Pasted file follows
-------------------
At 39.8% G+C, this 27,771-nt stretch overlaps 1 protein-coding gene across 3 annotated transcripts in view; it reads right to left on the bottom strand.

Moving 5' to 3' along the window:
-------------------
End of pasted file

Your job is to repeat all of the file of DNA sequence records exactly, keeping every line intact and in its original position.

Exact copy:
At 39.8% G+C, this 27,771-nt stretch overlaps 1 protein-coding gene across 3 annotated transcripts in view; it reads right to left on the bottom strand.

Moving 5' to 3' along the window: